The Buzz has a new home!

The Buzz has now moved to a new website. Check it out here for advice on dating, friendship, wellness, and more:

Long-Distance Dating With No Meetup in Sight? Here’s Some Great Advice

by Madison Malone Kircher 

The funny thing about being in a long distance relationship in the age of coronavirus is that, in theory, nothing has changed. You’re still far away from your partner, unable to see each other IRL on a daily basis. Your communication relies heavily on phone calls and FaceTimes. 

The reality is, of course, a little more complex. You’re…well, still far away from your partner, unable to see each other IRL on a daily basis. Your communication still relies heavily on phone calls and FaceTimes. But now you have to contend with an onslaught of bad and scary news from all corners of the globe. As if dating wasn’t hard enough already!

“We were already pretty proactive about staying in touch, so coronavirus didn’t change the frequency of our communication as much as it did the content,” my friend Abby, 25, told me about her long-distance relationship of three years. Abby’s a law student in the United States, while her girlfriend has been traveling for the last six weeks, most recently in New Zealand. (Her girlfriend is heading back stateside, but they’ll still live on opposite sides of the country when she lands.) 

“We had to get comfortable sharing ‘Big Feelings’ with each other much more quickly than I think we otherwise would have.” 

That’s actually a healthy strategy, according to Rachel Sussman, a therapist and relationship expert. She suggests framing the need for these intimate conversations as “an opportunity to challenge yourself.” 

“Set a virtual meeting and each of you make a list of things you would like to discuss,” Sussman said. “My husband and I had a serious financial discussion last week exploring what may transpire if either of us loses income…These are hard conversations to have, but they brought us both peace because now we have a plan.”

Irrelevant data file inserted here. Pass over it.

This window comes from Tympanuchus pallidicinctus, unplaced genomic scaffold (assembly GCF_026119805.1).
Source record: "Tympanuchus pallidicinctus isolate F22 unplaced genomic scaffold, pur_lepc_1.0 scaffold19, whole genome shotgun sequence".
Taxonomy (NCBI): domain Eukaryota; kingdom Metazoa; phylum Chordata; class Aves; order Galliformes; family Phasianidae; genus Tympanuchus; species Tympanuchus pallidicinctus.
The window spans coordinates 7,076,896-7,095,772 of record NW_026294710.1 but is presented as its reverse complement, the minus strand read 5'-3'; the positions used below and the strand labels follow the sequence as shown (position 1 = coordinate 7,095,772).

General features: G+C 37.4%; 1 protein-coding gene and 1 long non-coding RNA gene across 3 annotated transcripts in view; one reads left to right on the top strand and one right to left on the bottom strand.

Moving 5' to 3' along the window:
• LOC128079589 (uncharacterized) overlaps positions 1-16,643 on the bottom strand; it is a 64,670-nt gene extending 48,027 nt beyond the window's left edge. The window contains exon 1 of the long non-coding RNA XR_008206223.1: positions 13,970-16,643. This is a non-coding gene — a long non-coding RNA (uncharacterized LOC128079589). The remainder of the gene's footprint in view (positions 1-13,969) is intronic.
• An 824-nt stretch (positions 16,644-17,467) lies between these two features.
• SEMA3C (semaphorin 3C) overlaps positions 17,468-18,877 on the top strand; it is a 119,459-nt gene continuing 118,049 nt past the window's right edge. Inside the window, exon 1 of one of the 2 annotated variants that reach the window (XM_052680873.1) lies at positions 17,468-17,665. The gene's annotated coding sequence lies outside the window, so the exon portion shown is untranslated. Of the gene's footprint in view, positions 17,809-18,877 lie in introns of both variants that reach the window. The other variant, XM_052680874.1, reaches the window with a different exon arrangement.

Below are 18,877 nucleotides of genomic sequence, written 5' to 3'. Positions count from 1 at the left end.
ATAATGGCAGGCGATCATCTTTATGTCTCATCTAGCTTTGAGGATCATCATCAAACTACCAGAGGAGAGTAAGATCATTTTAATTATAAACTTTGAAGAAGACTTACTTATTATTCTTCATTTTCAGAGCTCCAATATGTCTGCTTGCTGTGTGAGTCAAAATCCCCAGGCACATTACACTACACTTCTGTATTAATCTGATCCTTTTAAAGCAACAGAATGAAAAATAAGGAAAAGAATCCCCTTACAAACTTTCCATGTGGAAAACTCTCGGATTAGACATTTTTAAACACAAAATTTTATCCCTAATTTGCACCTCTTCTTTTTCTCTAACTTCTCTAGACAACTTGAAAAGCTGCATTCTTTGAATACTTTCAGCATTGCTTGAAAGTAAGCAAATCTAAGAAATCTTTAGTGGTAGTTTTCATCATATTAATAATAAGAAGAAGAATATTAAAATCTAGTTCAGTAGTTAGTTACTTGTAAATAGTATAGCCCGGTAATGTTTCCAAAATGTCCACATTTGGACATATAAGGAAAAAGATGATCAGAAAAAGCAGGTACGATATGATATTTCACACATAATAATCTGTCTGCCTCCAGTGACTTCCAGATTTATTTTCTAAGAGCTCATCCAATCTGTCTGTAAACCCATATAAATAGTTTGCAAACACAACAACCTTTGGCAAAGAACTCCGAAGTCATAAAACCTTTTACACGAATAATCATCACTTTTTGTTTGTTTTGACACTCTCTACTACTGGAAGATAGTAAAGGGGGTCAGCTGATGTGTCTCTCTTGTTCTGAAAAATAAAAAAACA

Planning is also key to maintaining a long-distance relationship. Knowing when and how you’ll communicate with your partner can help ground you. “We’ve been talking on the phone every night before bed, more FaceTimes than usual,” Tori, 26, said. She’s based in Texas while her boyfriend is in Colorado. “He calls me on his lunch break since I’m lucky to have a job where I can work from home. We send ugly selfies and pictures of dogs and funny memes and, of course, the occasional nude.”

FaceTiming is no time for coyness, Sussman says. You shouldn’t expect your partner is going to be able to read your mind — actually, this is just generally good advice even if you and your significant other aren’t separated by thousands of miles — if you don’t tell them, truthfully, what’s on it. 

“Nuances can be missed,” she explained. “Be clear with your thoughts and feelings when speaking and don’t assume anything. If you are unsure of something, ask a question, like ‘You seem down today — is all ok?’ or ‘You said something in text today that seems like you’re upset with me. Can we explore?’”

It’s also totally fine if you find yourself needing to be alone more than you might have before, because…[gestures dramatically at state of the world]. “Many people need this. Introverts, especially, crave this,” Sussman said. “If you are working from home in a small apartment, make a schedule for some alone time. It’s perfectly ok to ask for this.”

Both couples I talked to said the hardest part is the uncertainty of knowing when the next time they’d actually get to see each other would be. 

“You may have to go through the stages of grief: denial, anger, sadness, acceptance,” Sussman said, of couples coming to terms with this new reality. A positive attitude — bolstered by the knowledge that not traveling to see each other is, quite literally, saving people’s lives — can help. 

“There’s beauty in doing long distance…getting that precious time to just talk and get to know each other. I think both of us have become better listeners because of it,” Tori said. “We’re scared about a lot of things: our health, our jobs, our families. But I think if anything comes out stronger after all of this is over, it’ll be our relationship. I’m not scared about that.”

On Bumble, you can still swipe, match, and date virtually — safely and confidently. Check out the Video Chat and Voice Call features within the app!